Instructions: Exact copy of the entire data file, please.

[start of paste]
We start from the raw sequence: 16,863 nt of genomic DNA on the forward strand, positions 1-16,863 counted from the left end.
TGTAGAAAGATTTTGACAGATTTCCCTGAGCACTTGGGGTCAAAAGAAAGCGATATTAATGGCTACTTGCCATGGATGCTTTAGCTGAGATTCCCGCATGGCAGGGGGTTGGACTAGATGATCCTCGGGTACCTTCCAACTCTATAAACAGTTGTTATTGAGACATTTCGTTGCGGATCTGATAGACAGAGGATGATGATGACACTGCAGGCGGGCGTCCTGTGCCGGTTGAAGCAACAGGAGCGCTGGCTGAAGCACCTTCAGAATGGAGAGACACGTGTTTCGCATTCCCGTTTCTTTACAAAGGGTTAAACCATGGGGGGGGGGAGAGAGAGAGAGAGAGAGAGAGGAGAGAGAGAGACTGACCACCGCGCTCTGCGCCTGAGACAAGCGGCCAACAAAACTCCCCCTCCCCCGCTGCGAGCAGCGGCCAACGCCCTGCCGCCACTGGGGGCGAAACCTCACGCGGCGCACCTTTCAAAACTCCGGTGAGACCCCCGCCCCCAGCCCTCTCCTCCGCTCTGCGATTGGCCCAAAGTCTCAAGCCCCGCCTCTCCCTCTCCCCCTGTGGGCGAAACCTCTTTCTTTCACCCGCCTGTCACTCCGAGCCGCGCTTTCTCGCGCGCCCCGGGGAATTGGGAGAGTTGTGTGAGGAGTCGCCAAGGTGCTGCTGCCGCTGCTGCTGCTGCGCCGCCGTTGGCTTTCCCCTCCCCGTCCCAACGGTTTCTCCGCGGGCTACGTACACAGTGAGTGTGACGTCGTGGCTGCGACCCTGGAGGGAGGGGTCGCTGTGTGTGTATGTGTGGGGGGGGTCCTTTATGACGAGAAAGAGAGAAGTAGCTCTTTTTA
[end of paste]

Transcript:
We start from the raw sequence: 16,863 nt of genomic DNA on the forward strand, positions 1-16,863 counted from the left end.
TGTAGAAAGATTTTGACAGATTTCCCTGAGCACTTGGGGTCAAAAGAAAGCGATATTAATGGCTACTTGCCATGGATGCTTTAGCTGAGATTCCCGCATGGCAGGGGGTTGGACTAGATGATCCTCGGGTACCTTCCAACTCTATAAACAGTTGTTATTGAGACATTTCGTTGCGGATCTGATAGACAGAGGATGATGATGACACTGCAGGCGGGCGTCCTGTGCCGGTTGAAGCAACAGGAGCGCTGGCTGAAGCACCTTCAGAATGGAGAGACACGTGTTTCGCATTCCCGTTTCTTTACAAAGGGTTAAACCATGGGGGGGGGGAGAGAGAGAGAGAGAGAGAGAGGAGAGAGAGAGACTGACCACCGCGCTCTGCGCCTGAGACAAGCGGCCAACAAAACTCCCCCTCCCCCGCTGCGAGCAGCGGCCAACGCCCTGCCGCCACTGGGGGCGAAACCTCACGCGGCGCACCTTTCAAAACTCCGGTGAGACCCCCGCCCCCAGCCCTCTCCTCCGCTCTGCGATTGGCCCAAAGTCTCAAGCCCCGCCTCTCCCTCTCCCCCTGTGGGCGAAACCTCTTTCTTTCACCCGCCTGTCACTCCGAGCCGCGCTTTCTCGCGCGCCCCGGGGAATTGGGAGAGTTGTGTGAGGAGTCGCCAAGGTGCTGCTGCCGCTGCTGCTGCTGCGCCGCCGTTGGCTTTCCCCTCCCCGTCCCAACGGTTTCTCCGCGGGCTACGTACACAGTGAGTGTGACGTCGTGGCTGCGACCCTGGAGGGAGGGGTCGCTGTGTGTGTATGTGTGGGGGGGGTCCTTTATGACGAGAAAGAGAGAAGTAGCTCTTTTTA